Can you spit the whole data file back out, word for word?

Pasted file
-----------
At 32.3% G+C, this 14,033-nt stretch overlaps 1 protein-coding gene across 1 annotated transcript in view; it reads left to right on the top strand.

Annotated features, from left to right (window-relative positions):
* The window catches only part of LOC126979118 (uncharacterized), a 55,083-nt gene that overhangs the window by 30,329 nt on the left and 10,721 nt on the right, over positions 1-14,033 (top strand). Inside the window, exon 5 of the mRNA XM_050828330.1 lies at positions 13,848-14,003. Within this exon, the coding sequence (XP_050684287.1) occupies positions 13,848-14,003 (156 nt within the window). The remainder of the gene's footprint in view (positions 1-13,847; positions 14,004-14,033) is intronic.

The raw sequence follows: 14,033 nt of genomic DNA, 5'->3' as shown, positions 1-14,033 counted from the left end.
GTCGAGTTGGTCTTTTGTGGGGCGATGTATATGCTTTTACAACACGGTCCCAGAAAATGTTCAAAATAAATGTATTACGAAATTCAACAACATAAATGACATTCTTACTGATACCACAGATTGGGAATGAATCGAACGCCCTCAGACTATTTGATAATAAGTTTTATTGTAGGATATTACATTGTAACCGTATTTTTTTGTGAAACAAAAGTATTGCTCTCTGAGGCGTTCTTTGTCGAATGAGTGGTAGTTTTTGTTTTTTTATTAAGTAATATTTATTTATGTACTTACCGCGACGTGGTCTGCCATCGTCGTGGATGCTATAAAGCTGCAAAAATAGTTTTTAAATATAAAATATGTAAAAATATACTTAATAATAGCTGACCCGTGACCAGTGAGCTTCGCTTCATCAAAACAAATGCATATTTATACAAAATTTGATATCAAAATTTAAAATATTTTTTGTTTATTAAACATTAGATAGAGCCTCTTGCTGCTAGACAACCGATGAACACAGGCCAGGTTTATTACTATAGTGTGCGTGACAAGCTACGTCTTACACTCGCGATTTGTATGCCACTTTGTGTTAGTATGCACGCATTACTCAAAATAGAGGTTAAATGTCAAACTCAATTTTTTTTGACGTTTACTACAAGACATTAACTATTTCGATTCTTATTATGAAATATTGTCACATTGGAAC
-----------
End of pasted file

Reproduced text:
At 32.3% G+C, this 14,033-nt stretch overlaps 1 protein-coding gene across 1 annotated transcript in view; it reads left to right on the top strand.

Annotated features, from left to right (window-relative positions):
* The window catches only part of LOC126979118 (uncharacterized), a 55,083-nt gene that overhangs the window by 30,329 nt on the left and 10,721 nt on the right, over positions 1-14,033 (top strand). Inside the window, exon 5 of the mRNA XM_050828330.1 lies at positions 13,848-14,003. Within this exon, the coding sequence (XP_050684287.1) occupies positions 13,848-14,003 (156 nt within the window). The remainder of the gene's footprint in view (positions 1-13,847; positions 14,004-14,033) is intronic.

The raw sequence follows: 14,033 nt of genomic DNA, 5'->3' as shown, positions 1-14,033 counted from the left end.
GTCGAGTTGGTCTTTTGTGGGGCGATGTATATGCTTTTACAACACGGTCCCAGAAAATGTTCAAAATAAATGTATTACGAAATTCAACAACATAAATGACATTCTTACTGATACCACAGATTGGGAATGAATCGAACGCCCTCAGACTATTTGATAATAAGTTTTATTGTAGGATATTACATTGTAACCGTATTTTTTTGTGAAACAAAAGTATTGCTCTCTGAGGCGTTCTTTGTCGAATGAGTGGTAGTTTTTGTTTTTTTATTAAGTAATATTTATTTATGTACTTACCGCGACGTGGTCTGCCATCGTCGTGGATGCTATAAAGCTGCAAAAATAGTTTTTAAATATAAAATATGTAAAAATATACTTAATAATAGCTGACCCGTGACCAGTGAGCTTCGCTTCATCAAAACAAATGCATATTTATACAAAATTTGATATCAAAATTTAAAATATTTTTTGTTTATTAAACATTAGATAGAGCCTCTTGCTGCTAGACAACCGATGAACACAGGCCAGGTTTATTACTATAGTGTGCGTGACAAGCTACGTCTTACACTCGCGATTTGTATGCCACTTTGTGTTAGTATGCACGCATTACTCAAAATAGAGGTTAAATGTCAAACTCAATTTTTTTTGACGTTTACTACAAGACATTAACTATTTCGATTCTTATTATGAAATATTGTCACATTGGAAC